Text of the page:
NATIONAL ASSEMBLY, PARLIAMENT
At the outset, allow me once again to congratulate the Chief Justice, his fellow Justices and staff, on the outstanding work that our apex court, the Constitutional Court is doing, in upholding and keeping sacrosanct and inviolate, the Rule of Law in this country. I shudder to think of the dire straits we would now find ourselves in, had it not been for our courts and their unwavering defence of the Rule of Law. Chief Justice, you are credit to your profession and your country.
In respect of judicial appointments, I am privileged to serve together with 5 of my colleagues from the National Assembly in the Judicial Services Commission. This body, chaired by the Chief Justice bears the responsibility of ensuring that only fit-for-purposes Judges are appointed to our High, Appeal and Constitutional Courts. It remains untarnished by politics and this is testament to the character and integrity of both its Chair and Members. May this practice continue ad infinitum.
Honourable Speaker, with a projected budget of only 1.98 Billion for the 2017/2018the OCJ has their work cut out for them. The administration of justice is still falling short of the mark and this is where improvements must be made in terms of under spending on programmes, poor governance, low numbers of finalised cases, review and setting aside of judicial decisions and the low numbers of finalised cases.
The continuing saga in the Judge Nkola Motata matter demands resolution. As of last year Judge Motata may have earned up to 13m rands since his ‘special leave’ suspension was instituted in 2007. This cannot be allowed to continue and must be prioritized for resolution.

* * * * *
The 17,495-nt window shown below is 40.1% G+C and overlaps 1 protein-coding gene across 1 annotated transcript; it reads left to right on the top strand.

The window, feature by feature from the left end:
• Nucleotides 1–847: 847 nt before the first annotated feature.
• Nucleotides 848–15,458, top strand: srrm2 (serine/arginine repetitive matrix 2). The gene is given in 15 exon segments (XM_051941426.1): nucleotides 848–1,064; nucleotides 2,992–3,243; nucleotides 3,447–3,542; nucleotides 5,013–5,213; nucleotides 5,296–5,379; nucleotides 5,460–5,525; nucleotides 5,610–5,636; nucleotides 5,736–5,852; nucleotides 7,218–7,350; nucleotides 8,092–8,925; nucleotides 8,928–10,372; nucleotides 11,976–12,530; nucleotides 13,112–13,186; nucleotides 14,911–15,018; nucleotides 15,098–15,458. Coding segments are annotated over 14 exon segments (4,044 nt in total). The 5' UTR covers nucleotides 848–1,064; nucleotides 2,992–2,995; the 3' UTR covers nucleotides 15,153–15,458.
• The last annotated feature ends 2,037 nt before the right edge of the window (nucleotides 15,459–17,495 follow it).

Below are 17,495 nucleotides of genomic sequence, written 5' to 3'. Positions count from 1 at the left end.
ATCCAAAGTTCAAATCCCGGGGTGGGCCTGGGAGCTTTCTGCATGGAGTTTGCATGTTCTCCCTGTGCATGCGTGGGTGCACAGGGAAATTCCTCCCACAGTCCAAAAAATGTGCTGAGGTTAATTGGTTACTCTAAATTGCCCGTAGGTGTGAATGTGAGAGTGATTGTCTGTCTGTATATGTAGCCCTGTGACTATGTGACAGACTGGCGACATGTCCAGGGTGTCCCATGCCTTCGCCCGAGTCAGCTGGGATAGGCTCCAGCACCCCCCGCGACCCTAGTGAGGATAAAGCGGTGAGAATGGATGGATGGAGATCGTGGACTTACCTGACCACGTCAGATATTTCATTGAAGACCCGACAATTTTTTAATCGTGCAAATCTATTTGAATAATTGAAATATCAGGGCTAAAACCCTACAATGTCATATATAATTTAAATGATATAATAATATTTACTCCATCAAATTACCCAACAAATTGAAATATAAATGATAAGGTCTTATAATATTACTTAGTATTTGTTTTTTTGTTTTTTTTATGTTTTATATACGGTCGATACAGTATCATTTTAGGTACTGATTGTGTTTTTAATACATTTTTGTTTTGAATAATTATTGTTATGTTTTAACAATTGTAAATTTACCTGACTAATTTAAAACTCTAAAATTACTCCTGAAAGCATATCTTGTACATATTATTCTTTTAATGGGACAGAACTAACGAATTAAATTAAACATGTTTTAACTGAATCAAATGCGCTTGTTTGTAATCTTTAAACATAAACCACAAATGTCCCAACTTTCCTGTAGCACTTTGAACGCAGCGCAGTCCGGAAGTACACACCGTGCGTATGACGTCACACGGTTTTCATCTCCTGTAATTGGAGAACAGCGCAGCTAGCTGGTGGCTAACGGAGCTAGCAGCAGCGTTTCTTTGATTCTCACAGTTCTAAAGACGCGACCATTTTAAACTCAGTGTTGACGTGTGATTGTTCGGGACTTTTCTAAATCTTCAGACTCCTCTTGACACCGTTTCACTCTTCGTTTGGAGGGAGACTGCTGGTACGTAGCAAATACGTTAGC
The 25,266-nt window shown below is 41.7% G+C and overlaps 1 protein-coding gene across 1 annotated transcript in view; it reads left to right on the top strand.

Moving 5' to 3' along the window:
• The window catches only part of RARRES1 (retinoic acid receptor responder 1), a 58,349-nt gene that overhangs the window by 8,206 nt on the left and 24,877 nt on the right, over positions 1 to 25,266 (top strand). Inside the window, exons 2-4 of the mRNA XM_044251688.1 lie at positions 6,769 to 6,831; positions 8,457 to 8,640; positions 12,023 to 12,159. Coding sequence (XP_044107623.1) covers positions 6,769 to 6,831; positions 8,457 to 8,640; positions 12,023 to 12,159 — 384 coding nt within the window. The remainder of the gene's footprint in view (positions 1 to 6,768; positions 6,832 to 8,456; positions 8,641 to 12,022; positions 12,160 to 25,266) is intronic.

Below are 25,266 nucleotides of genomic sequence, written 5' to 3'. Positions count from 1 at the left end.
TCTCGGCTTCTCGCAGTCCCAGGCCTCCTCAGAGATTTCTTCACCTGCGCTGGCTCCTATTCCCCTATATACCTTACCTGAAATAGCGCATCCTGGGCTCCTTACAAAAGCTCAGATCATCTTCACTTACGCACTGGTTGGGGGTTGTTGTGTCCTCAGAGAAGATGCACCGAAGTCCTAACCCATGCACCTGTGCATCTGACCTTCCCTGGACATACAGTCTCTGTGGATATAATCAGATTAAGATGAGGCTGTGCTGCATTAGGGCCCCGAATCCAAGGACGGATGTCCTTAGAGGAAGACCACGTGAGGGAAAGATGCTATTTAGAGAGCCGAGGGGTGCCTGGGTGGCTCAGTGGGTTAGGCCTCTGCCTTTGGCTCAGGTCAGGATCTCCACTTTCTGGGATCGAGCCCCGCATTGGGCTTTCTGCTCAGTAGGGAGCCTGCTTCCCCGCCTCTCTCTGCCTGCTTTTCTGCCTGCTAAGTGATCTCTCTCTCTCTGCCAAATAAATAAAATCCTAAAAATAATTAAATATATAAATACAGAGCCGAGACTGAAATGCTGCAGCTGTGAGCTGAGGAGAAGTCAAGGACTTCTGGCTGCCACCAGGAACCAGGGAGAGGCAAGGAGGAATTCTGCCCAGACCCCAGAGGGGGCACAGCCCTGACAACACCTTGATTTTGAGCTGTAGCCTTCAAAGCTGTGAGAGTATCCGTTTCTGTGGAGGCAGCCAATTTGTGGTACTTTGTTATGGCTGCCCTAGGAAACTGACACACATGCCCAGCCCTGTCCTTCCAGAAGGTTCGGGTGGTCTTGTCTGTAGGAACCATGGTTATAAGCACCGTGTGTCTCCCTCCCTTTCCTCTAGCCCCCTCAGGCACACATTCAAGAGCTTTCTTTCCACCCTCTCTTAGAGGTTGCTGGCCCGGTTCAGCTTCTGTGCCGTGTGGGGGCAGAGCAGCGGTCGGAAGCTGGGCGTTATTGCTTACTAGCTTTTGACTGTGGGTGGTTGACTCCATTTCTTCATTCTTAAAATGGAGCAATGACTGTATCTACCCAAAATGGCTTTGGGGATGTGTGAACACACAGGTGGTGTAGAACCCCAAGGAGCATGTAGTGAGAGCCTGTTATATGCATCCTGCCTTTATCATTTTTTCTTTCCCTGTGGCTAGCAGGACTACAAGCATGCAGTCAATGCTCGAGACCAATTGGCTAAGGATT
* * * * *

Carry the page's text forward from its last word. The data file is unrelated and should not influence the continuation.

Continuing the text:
Clarity on steps to be taken towards institutional independence are also of paramount importance especially in these times where we have a real threat of ‘state capture’ which has already taken root in government. The question arises as to why the OCJ still falls under the budget of Department of Justice and Constitutional Development and whilst we all know about the golden rule – “he who has the gold makes the rules!” we would still like to see further tangible progress in respect of the institutional independence of the Judiciary? We have heard talk of a report commissioned some years ago on this matter? But nothing concrete has yet materialized.
Another perplexing issue is, – why do Judges have to still apply to the Minister of Justice for leave? Surely this is a usurping and undermining of the role of the Judiciary to manage its own administration?
Honourable Speaker, the recent breach in security which saw 15 computers stolen from the HR offices of the Chief Justice in Midrand, dealt a massive blow to the effective administration of the Justice. In addition, these PC’s contained personal information about Judges and officials. The perpetrators of this crime must be found and prosecuted to the full extent of the law and one can only hope that this burglary was not committed by an already existing tentacle of the ‘state capture’ apparatus.
But what is most concerning and unfortunate is that at a march held in Durban on Monday, the chairperson of the ANC in KZN, Mr Sihle Zikalala, said,
”There is a growing observable trend by the courts to act and play in a big brother role where in some cases-not many,[he says]the courts find themselves encroaching on the terrain of other organs[of state]”
Mr Zikalala must perhaps be informed that we are a constitutional democracy and in order to safeguard our democracy, our courts can be used as a last resort to protect our democracy from abuses of the majority and that we would not expect comments such as these to be made by a leader of the governing party.
The IFP supports this Budget Vote.
I thank you.
Hon Narend Singh, MP
IFP Spokesperson on Office of the Chief Justice and Judicial Administration
083 788 5954
IFP Media, Parliament